Flatlander Faith

Apologetics from an Anabaptist perspective

Tag Archives: Satan

Amazing grace

That saved a wretch like me
I am not wretched because of things others have done to me, even though those things may have been horribly wretched. I am wretched because of the things I have done, the choices I have made.

God is not a sadistic puppet master who made me do bad things, then condemned me to eternal punishment for doing them. There were always better choices available to me, but I always wanted to blame someone else for my wrong choices.

Eve did not force Adam to eat of the fruit. The serpent did not force Eve to pluck the fruit and bite into it. God did not force Satan to rebel against Him. None of these things were pre-determined. Neither were the bad choices that I made. I am wretched because I deliberately made those bad choices.

‘Twas grace that taught my heart to fear
It was hard to see that it was grace that brought me face to face with my wretchedness, that made me feel the crushing weight of my guilt and fear the utter hopelessness of my situation. Yet without that I would never have made the next step.

I admitted to myself and to God that all my problems were of my own doing, nobody had pushed me, all my problems were caused by choices I had made.

And grace my fears relieved
Suddenly, unexpectedly, that crushing weight of guilt, and the fear of God’s judgement were gone. God’s grace had come down and I was forgiven and free.

That is why grace is so amazing.

Darkness was upon the face of the deep

When first created the earth was tohu and bohu  – “without form and void,” as the AV translation has it. The words could also be translated “confusion and emptiness.” And there was darkness over all this chaotic mass – not a physical darkness, which would be meaningless before the vision of the Creator – but spiritual darkness was present here from the very beginning and would soon begin to manifest its subversive presence in God’s creation.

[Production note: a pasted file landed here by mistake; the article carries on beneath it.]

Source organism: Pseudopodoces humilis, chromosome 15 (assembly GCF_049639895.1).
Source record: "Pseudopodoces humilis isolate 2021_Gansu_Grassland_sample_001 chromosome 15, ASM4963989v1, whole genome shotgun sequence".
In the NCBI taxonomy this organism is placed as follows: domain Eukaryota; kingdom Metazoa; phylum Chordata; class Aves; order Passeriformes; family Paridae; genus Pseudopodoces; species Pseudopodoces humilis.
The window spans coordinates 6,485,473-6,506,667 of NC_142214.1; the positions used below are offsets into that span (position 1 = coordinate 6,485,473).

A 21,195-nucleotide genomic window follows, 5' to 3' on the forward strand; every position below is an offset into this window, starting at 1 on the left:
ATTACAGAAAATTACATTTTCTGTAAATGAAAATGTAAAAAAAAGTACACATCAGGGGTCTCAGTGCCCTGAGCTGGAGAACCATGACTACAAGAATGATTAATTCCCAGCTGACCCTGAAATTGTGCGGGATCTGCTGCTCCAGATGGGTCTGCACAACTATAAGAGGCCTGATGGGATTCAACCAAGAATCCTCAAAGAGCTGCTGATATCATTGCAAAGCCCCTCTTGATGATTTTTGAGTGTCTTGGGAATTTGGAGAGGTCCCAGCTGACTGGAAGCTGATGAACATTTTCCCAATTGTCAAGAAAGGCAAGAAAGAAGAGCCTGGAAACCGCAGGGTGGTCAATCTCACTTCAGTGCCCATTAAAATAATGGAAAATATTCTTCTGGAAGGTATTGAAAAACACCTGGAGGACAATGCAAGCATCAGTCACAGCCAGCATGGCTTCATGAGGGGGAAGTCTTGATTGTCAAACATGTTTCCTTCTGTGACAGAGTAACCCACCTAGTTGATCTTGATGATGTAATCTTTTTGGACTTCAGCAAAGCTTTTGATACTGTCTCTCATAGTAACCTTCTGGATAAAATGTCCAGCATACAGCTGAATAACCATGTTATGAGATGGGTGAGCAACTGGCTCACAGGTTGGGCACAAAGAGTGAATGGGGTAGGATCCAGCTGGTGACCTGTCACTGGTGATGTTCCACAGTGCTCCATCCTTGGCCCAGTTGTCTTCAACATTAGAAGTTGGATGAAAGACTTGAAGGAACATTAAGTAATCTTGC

“And the Spirit of God moved upon the face of the waters.” I much prefer the “moved” of the AV to the “hovered” found in many newer translations. “Moved” indicates a purposeful surveying of the chaos below with a plan for what it would become. The first indication of that purpose was shown when He said “Let there be light,” and instantly there was light, and a clear demarcation between light and darkness.

Not much later, God caused the dry land to rise up out of the water, then proceeded to populate the land with vegetation, animal and bird life and finally humanity. The sequence of the events in the days of creation are significant. The conflict between light and darkness, between the sea and the dry land, are themes that play out all through the narrative of the Bible, and these conflicts existed before man made his appearance on the earth.

I will not say much about darkness and light, for I suspect the concept of the powers of darkness and the God who brings light are at least somewhat familiar to most people.  Water and the sea are often used in the Bible as symbols of the  unstable state in which most of the people of the world exist. Consider the following verses:

Revelation 17:15 – And he saith unto me, The waters which thou sawest, where the whore sitteth, are peoples, and multitudes, and nations, and tongues.